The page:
They play together and laugh, eat meals, discuss school and tend to the garden. They’re just like other families, except for one crucial detail: When it’s time to go to work, dear old Dad puts on his S.S. uniform and heads off to Auschwitz next door.
Based on Martin Amis’ 2014 novel of the same name, The Zone of Interest takes the banality of evil and pushes it to the brink. The father (Christian Friedel) is nothing more than a pencil pusher tasked with increasing efficacy. His wife (Sandra Hüller) enjoys the life her husband’s position brings, including fine furs and a chance to hobnob with the Reich’s higher-ups. Neither is ignorant to the unholy hell next door — she plans to grow privacy vines to block out the crematoriums — but they can’t begin to imagine how history will view them.
Writer-director Jonathan Glazer has no interest in eliciting empathy for this family. He doesn’t even try to understand what makes a seemingly ordinary nuclear family enthusiastically participate in one of the 20th century’s greatest horrors. Instead, Glazer is interested in interrogating what we view as horrific and when that perspective takes shape. Does it take 10 years, 80 years, before we understand the error of our ways? If that’s true, when will we look back at this moment and shudder at what we did and did not do?
And for that, The Zone of Interest — now playing in theaters — garnered five nominations for the 96th Academy Awards, most notably in the Best Picture category.
Trade papers and studio PR love to call the Oscars “Hollywood’s biggest night!” So it’ll be when the Academy of Motion Pictures Arts and Sciences takes over the Dolby Theater on March 10, with Martin Scorsese, Christopher Nolan, Greta Gerwig and a whole lot more vying for statues of little golden men.
But for all the interest in Killers of the Flower Moon, Oppenheimer and Barbie, this year’s Oscars has a decidedly international feel thanks to The Zone of Interest and France’s Anatomy of a Fall grabbing two of the 10 nominations for Best Picture.
Couple those with the five nominations for Best Documentary Feature — all coming from beyond U.S. borders — and the five nominated for Best International Feature, and there’s a chance that Hollywood’s biggest night ends with a few global gatecrashers.
Around the world
Alongside Zone in the International Feature category are Italy’s Io Capitano, out in theaters this month; Japan’s Perfect Days, playing the International Film Series March 16; Spain’s Society of the Snow, streaming on Netflix; and Germany’s The Teachers’ Lounge, playing at the Dairy Arts Center Feb. 14-18. It’s a stacked category, with each nominee as accomplished as the next.
Io Capitano follows two Senegalese cousins as they migrate from Dakar to Italy in search of a better life. But the journey over land and sea is so harrowing you’ll probably wonder why anyone would undertake such an endeavor. Yet, so many across the globe do, which is why director Matteo Garrone ends Capitano with a beautiful close-up that begs the audience for compassion when we see these unfamiliar faces looking for help on street corners.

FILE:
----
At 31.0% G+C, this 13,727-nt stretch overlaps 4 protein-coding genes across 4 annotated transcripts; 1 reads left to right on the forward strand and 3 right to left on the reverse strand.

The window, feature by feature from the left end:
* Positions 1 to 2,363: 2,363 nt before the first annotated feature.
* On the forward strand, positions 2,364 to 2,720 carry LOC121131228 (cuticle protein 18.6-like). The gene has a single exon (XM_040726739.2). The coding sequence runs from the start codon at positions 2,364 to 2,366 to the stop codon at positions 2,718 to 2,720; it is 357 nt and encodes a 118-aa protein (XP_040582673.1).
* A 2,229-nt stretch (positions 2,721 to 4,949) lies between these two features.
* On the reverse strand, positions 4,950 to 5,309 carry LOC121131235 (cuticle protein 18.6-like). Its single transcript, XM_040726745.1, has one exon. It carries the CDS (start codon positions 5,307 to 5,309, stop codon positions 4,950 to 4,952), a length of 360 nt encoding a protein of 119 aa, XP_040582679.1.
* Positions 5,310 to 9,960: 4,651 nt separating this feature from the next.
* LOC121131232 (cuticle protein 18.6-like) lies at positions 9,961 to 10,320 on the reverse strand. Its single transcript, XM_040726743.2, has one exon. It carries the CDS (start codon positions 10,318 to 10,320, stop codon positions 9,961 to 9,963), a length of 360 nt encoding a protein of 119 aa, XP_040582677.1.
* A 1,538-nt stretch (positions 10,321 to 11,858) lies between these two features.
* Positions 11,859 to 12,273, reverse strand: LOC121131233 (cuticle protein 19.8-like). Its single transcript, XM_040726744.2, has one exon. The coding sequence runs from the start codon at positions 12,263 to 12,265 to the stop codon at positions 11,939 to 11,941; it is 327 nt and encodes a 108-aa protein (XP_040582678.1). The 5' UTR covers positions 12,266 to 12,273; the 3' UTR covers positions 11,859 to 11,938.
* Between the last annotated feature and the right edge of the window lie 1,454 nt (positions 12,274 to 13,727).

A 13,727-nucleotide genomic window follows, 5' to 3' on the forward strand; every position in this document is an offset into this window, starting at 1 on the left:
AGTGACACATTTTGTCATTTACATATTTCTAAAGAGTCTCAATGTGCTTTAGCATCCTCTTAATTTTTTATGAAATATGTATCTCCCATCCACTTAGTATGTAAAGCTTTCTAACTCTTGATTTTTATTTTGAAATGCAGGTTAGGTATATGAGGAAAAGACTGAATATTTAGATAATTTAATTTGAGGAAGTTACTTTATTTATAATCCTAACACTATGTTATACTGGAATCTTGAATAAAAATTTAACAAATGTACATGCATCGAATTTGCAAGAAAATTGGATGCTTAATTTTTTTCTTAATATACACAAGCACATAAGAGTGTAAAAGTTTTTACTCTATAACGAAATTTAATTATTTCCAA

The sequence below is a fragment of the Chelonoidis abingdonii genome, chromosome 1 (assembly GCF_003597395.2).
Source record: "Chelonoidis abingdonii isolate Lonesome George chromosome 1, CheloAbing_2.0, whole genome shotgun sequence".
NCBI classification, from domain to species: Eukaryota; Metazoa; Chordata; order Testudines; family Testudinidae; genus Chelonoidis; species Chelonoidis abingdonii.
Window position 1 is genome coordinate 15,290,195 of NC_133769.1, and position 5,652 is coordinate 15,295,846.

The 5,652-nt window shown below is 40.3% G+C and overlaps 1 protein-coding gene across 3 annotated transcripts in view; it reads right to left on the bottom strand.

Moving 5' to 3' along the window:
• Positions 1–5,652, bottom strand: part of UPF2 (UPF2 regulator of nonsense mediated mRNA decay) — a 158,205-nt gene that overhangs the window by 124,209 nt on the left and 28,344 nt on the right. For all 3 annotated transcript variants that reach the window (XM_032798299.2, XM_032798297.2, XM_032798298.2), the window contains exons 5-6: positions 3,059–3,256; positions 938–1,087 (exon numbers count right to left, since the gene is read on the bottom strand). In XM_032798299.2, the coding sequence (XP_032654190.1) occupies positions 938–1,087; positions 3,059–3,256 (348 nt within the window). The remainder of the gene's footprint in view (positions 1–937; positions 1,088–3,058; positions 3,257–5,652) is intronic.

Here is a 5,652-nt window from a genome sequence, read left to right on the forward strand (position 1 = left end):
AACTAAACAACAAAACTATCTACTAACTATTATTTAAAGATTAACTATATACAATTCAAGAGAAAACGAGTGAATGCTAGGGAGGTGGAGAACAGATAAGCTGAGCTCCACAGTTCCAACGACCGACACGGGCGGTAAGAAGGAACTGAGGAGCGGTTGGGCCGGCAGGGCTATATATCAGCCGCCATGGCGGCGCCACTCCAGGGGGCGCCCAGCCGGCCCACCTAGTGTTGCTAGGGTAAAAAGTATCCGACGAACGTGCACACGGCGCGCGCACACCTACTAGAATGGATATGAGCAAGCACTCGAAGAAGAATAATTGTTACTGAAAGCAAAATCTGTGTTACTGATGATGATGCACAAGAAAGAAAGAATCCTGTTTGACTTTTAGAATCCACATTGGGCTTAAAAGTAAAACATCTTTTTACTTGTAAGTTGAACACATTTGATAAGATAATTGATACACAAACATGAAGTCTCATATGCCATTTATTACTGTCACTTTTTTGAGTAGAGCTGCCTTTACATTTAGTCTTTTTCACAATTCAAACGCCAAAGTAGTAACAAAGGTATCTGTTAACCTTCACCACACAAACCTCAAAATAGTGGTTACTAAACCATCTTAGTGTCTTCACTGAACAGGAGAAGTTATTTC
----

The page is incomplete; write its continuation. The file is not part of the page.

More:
Equally harrowing is Society of the Snow, which recounts the story of the 1972 plane crash in the Andes Mountains, where 16 survivors had to endure extreme hardships for 72 days — the plane crash sequence alone is not for the faint of heart. There’s significantly less death in The Teachers’ Lounge, but this taut and anxious drama builds to a fever pitch after one teacher accuses another of theft. Things get out of hand quickly, and the young idealistic teacher (Leonie Benesch) learns that best intentions are often misconstrued when class and race are involved.
Systemic genocide, humanitarian crisis, survival at 15,000 feet and anxiety-inducing social conflict — no wonder I’m so high on the small epiphanies and everyday appreciations that make Perfect Days so, well, perfect.
Over in the documentary category, things aren’t much rosier. Uganda’s Bobi Wine: The People’s President, streaming on Disney+, follows a pop star turned presidential challenger in a system that reports to be peaceful and democratic and proves to be anything but. Iran’s Four Daughters, playing at the Dairy Arts Center Feb. 7-11, reconstructs the relationship between a mother and her daughters, two of whom chose a troubling path.
Chile’s The Eternal Memory, streaming on Paramount+, is a charge never to forget, even as one of the main subjects succumbs to Alzheimer’s disease. India’s To Kill a Tiger, not currently available for viewing in Colorado, follows a father as he fights for justice for his sexually abused daughter. And then there’s Ukraine’s 20 Days in Mariupol, available on VOD, a gripping and illuminating first-hand account of the Russian invasion.
Of the four docs I’ve seen, 20 Days in Mariupol stands tallest. It’s a stunning piece of work that will most likely hoist the Oscar on March 10. Zone of Interest will probably do the same in the International Feature category, and that might not be the only award it nabs. A lot can happen after a month on the Oscars campaign trail. Could Zone of Interest play dark horse and run the table the way Parasite did four years ago? When it comes to the Oscars, anything is possible.
ON SCREEN: The 96th Annual Academy Awards. 5 p.m. Sunday, March 10, broadcasting live on ABC.